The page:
Hamilton County


Pfc. Maynard McFerren




Widely Known Insurance Man Was Serving With Tank Corps.

Pfc. Maynard (‘Firp’) McFerren, 36, widely known Webster City insurance agent, was killed in action somewhere in Germany Easter Sunday, April 1, while serving with an armored unit of the Seventh army in Germany, relatives in this city were notified Monday.

With the tank corps, the Webster City soldier had been overseas since last September. He had been in service since January, 1943. After entering service he received his early training at Fort Knox, Ky., and later was stationed at Camp Barkeley, Texas, before leaving for England in September.

Prior to going into the army two years ago he was prominent in insurance sales work in this community, being president of Insurance Service, Inc., which was organized in 1937. For many years he was closely associated with the law office of Ed P. Prince.

Mrs. McFerren, now living at Garner with her three-year old daughter, Terry Ann, received the war department’s message of her husband’s death Monday. She will be remembered here as the former Miss Eunice Grau, formerly a member of the Webster City school faculty.

In addition to his wife and daughter, Private McFerren is survived by his father, Rube McFerren, of this city, two brothers, Robert of this city and Donald of Des Moines, one sister, Mrs. Ralph McClure of Iowa Falls, and an uncle and aunt, Ed Klockman and Mrs. Walter Breitenkamp, both of Webster City.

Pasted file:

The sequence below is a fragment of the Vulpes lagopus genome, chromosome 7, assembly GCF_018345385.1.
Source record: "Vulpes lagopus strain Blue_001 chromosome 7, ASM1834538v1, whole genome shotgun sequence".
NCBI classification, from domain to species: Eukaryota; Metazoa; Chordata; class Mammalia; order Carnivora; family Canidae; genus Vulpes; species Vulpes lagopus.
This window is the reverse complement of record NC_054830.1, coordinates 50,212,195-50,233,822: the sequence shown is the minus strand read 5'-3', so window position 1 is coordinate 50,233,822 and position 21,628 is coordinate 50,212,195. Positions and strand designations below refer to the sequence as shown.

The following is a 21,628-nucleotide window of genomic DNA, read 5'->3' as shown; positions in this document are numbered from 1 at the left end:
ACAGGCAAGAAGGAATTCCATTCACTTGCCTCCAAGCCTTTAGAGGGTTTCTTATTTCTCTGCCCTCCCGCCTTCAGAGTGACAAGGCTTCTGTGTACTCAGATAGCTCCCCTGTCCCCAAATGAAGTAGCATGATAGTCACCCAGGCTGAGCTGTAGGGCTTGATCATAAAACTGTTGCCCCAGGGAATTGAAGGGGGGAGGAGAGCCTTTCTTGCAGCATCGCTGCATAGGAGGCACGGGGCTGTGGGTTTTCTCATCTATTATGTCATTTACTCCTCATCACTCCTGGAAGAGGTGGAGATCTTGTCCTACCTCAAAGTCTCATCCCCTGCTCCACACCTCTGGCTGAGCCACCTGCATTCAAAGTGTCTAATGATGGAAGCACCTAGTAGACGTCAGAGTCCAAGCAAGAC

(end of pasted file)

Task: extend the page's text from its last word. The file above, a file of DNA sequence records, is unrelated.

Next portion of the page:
In addition to his insurance work, Private McFerren was very active in social and civic enterprises in Webster City before going into service. He also was an active member of Company F, Iowa State Guard, being a charter member of the company which was mustered in during January, 1942.

Edward P. Prince, probably closer to him than anyone outside his family, had received a V-mail letter from Private McFerren, written March 27—just four days before his death. In it he said he had been seeing a great deal of action and that from this it would be easy to guess where he was. He spoke of the general disorganization of the German armies and hopeless outlook of civilians. Of the latter, however, he said they seemed to have an ample supply of everything but gasoline and expressed the hope they would soon run out of that. The fighting, he said, appeared to be about over and the utter defeat of Germany at hand. It was a great pity he said that many more American lives would be sacrificed through the senseless decision of the German high command to continue the carnage, when it was apparent to all the world that they have lost the war.

Source: Webster City Freeman, Webster City, IA - Apr. 19, 1945 (photo included)

Maynard ‘Firp' McFerren was born in 1909 to Rube and Minnie Anna McFerren. He died Apr. 1, 1945 and is buried in the Lorraine American Cemetery and Memorial, St. Avold, Departement de la Moselle, Lorraine, France.

Pfc. McFerren was killed in action while serving with the 12th armored division, 23rd tank battalion, in the European Theater of operations. He was awarded the Purple Heart.

World War II Memorial
World War II Memorial Honoree